Vignette I

Definition of VIGNETTE

1:  a running ornament (as of vine leaves, tendrils, and grapes) put on or just before a title page or at the beginning or end of a chapter; also :  a small decorative design or picture so placed

What ornamentation might we imagine in our lives? If our lives are indeed the stuff of novels and stories then what are the ornaments of those stories? For this series of short stories our Vignette might be something dark – perhaps a gargoyle atop weathered stone backlit by a bolt of lightning. It creates a sense of foreboding. So here starts our prolog:

Anna’s Place sits in a wonderful cross road of neighborhoods yet within some of these neighborhoods the darkness of violence and poverty seem to have arisen and taken over. Poverty here is not simplicity of life nor is it some sentimental vision like in “Oliver” – “Food glorious food! Hot sausage and mustard!” sing the cherubic children under the thumb of the evil Fagan. No, this poverty is dark and finds its manifestation in murders, anger just under the surface, and a sense of entitlement that both frustrates and enslaves. Here is the truth about where we live or close by; this is the truth of the 7th Ward and surrounding neighborhoods with names like St. Roch or Iberville or even Tremé:

  • Population about 30,000
  • Those in poverty about 40%
  • Less than High School education 25%
  • Make less than $1250/mo. 35%

The last figure is for a head of household of four! It is also a fact that those living in zip code 70116 live about 20 YEARS LESS than any other part of the city. The darkness is poor health, poor living conditions, and toxic land and housing. This is a place where obesity and malnutrition look alike and is the same villain. Victimization of those outside as well as those inside of this dark place is common place and often for sport or “retribution” as much as for gain. Our vignette – the gargoyle backlit by lightening on a dark and stormy night.

This sort of place creates humans capable of bitter and dark deeds. We know the stories and we bear witness to the outcomes that this present darkness brings. A child is born and even before birth the child receives no pre-natal care. There is little or no nutrition for this growing life at least not the best or even the minimum that might be required. Momma still drinks, still smokes, and takes no vitamins. Momma still eats fat laden foods and almost no juices just sugared up excuses for refreshments. The placenta is a wonderful organ but it can only do so much to filter out commercial cheap food product and other growth inhibiting chemicals. Is she negligent; how can she be if she was never taught what pre-natal care means? Mothers are by nature caring but some of the “care” must be learned.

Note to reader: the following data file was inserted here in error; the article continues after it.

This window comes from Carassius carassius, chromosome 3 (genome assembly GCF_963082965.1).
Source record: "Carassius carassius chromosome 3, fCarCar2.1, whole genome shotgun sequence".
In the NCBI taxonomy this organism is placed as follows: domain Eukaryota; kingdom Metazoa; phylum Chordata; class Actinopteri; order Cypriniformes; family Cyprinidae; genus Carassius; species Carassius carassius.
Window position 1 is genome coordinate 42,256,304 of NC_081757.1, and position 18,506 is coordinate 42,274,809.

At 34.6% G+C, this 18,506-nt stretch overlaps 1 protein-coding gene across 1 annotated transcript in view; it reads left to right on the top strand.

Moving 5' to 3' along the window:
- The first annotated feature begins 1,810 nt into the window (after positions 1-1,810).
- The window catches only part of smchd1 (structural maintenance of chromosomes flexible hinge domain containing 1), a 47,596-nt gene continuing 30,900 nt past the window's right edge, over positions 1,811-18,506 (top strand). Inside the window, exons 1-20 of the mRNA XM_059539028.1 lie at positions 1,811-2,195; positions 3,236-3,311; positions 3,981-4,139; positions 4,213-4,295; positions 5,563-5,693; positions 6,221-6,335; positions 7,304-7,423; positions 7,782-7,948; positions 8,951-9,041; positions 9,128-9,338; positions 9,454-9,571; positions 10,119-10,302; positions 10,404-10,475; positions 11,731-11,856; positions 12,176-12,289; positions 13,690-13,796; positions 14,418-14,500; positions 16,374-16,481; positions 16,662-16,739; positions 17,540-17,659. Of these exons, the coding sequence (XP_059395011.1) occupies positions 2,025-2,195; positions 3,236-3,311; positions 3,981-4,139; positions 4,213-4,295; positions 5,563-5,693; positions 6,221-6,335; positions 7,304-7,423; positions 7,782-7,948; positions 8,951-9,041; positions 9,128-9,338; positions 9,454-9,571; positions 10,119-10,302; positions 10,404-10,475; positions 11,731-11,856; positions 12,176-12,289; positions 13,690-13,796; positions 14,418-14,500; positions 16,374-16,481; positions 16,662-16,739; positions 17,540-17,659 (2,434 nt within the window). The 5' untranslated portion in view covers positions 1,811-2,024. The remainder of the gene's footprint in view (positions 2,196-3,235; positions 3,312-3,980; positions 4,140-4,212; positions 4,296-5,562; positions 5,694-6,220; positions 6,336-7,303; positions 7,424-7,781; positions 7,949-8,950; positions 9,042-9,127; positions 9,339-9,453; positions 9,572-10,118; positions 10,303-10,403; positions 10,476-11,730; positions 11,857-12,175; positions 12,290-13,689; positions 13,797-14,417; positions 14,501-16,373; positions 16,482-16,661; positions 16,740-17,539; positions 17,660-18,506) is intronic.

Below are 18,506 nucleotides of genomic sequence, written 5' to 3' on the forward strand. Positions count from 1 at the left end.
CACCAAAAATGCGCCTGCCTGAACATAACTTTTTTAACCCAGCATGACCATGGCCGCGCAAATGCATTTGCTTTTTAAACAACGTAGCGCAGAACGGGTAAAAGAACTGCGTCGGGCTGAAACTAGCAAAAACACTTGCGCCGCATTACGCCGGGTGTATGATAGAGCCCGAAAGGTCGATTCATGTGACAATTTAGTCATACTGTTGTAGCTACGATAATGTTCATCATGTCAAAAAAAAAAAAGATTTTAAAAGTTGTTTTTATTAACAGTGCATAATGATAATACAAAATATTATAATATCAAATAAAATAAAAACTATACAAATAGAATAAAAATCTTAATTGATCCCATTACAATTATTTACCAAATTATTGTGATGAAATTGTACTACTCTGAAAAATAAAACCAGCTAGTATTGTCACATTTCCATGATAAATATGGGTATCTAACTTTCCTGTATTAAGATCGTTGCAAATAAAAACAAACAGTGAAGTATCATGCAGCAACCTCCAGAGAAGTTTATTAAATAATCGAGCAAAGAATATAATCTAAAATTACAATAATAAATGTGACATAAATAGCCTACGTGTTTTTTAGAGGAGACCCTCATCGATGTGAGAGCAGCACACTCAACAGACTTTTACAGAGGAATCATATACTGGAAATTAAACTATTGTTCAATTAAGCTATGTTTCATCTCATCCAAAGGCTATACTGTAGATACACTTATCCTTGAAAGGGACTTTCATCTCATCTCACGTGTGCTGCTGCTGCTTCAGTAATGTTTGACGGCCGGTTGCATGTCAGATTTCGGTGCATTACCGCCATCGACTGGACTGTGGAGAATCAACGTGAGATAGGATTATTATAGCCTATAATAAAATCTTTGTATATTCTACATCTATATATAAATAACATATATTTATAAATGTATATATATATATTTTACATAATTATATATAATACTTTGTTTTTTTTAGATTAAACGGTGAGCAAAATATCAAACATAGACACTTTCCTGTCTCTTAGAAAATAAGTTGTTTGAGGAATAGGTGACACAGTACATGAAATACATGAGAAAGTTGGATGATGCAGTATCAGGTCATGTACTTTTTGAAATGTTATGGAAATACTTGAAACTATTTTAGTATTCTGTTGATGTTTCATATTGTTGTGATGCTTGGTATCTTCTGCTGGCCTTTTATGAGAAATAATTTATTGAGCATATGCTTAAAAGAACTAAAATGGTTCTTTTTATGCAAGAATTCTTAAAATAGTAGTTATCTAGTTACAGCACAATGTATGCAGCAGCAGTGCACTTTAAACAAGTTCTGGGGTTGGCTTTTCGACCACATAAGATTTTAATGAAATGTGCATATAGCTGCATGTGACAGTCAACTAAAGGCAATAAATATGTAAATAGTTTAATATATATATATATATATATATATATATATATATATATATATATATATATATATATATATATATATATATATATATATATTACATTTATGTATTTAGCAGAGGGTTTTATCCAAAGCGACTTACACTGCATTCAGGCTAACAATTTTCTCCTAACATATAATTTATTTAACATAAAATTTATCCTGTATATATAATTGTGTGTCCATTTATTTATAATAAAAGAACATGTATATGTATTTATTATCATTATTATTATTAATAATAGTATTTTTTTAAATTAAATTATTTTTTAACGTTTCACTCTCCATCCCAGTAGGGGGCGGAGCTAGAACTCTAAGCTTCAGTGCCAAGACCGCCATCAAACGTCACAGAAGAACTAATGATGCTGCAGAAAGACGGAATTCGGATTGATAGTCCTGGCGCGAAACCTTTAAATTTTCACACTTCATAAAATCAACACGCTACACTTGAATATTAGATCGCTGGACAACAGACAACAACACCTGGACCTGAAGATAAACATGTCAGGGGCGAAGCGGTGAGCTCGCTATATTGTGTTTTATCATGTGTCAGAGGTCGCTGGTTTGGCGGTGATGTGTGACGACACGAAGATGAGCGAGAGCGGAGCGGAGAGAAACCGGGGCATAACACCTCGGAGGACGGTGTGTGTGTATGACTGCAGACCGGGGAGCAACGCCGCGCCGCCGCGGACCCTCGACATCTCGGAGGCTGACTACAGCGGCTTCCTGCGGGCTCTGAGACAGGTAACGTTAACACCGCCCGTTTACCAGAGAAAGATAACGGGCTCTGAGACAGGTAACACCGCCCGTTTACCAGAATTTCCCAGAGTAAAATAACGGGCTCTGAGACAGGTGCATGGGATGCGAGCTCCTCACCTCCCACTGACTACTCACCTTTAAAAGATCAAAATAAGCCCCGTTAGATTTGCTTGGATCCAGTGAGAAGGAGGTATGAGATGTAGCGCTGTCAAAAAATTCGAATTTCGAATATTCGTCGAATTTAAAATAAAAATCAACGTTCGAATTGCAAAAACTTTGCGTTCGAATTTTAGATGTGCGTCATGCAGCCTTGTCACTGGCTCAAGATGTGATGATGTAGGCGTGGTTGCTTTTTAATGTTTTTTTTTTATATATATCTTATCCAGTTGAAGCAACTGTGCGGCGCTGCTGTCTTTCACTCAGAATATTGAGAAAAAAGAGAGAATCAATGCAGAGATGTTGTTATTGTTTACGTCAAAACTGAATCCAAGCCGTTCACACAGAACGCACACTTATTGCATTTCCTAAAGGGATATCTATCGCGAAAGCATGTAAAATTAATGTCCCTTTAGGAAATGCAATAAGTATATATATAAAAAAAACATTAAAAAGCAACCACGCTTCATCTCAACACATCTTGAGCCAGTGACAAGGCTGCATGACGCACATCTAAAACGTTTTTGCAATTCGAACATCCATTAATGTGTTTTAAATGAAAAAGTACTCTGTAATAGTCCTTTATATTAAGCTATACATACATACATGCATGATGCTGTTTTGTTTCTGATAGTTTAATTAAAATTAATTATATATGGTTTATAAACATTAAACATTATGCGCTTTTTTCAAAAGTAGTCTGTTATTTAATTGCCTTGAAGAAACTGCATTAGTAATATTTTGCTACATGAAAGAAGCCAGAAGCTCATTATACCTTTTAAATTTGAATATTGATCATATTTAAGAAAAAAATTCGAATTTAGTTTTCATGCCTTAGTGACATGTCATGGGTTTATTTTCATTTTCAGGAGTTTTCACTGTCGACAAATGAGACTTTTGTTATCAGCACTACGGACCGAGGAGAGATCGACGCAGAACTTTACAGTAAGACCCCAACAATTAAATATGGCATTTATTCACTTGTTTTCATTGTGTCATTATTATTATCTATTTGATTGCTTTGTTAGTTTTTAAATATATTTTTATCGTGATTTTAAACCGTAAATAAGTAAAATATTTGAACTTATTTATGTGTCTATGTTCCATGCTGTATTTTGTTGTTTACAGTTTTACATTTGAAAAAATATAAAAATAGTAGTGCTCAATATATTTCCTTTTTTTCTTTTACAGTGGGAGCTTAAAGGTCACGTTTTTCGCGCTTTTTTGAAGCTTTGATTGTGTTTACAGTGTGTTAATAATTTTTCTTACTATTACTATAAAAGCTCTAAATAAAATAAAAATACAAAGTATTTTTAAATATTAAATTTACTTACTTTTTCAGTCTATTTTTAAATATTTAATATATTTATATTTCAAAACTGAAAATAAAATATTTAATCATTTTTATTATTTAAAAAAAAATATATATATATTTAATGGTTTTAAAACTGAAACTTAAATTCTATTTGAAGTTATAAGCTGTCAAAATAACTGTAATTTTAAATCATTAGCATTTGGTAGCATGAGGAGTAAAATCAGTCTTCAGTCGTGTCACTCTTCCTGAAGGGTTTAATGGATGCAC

When the child is very young say maybe two or so they play where? They play in houses that are poor excuses for dwellings as so many should rightfully be called slums. Did you know that in our darkness rents have increased by 30% or more while wages for the lower tier of wage earners has only increased by 10%. What is a mother to do? So, this child plays on the porch or home or yard. Oh did you know that the land near I-10 along N. Claiborne is a toxic wasteland of heavy metals? Children with lead poisoning manifest symptoms like A.D.D./H.D. bouncing off of walls and unable to focus for long. This is most often untreated or miss diagnosed.

So you grown up without good nutrition (cheap food is laden with fats and sugars) and in an environment that is basically toxic. We haven’t even talked about single parent homes, pressures of income disparity, welfare demands, and street culture. You learn very early on to have that hard face even while you are still vulnerable and looking for affirmation in a world that seems to withhold that love or support. Now you are nine years old and someone asks you simply this, “Tell me one thing about your neighborhood?” Here are the real answers to that simple question from Anna’s Place kids age nine:

“Someone was shooting outside and I was on the ground.”

“When my cousin Jimmy went to meet a girl but she set him up and he was fighting and then he got shot in the head 4 times.”

“When they were shooting I saw the people with a gun. And it was somebody I knew. And they shot a grown up. My Daddy’s friend.”

These sentences are not made up they are written by the children that many of you now support. A community within communities perhaps our vignette is shifting a bit. Perhaps our illustration is showing rays of light only slighting illuminating a spire and that gargoyle is moving into the shadows. A community that reaches out is that light.

When we, who work with these kids, meet them for the first time they tend to be hardened at an early age. Even the cutest little ones are high demand kids that push and prod and demand. Some, a bit older, are bold beyond their years because “authority” is suspect and not to be trusted they are taught. Hard very hard and to take responsibility for a mistake or for poor behavior is, they are taught, a sign of weakness. Or at least that is the way it seems or must be in order to make sense out of these hyper active children. (Remember the lead and heavy metals?) So these adornments that I want to share are now in a context.

We who work with these kids sometimes blow by the small victories. But they are big victories indeed and these stories will create a new vignette that is not only a spire of hope rising to heaven this vignette is illuminated with blues and gold and reminds us of greatness. We are now finished with a prolog and can begin the chapters of our human story. In part II of Vignettes we will visit some of the children and those who work with them. A community within communities will adorn this text. After all it is one greater than we travelers who said, “Come unto me all ye that are weary and heavy laden…”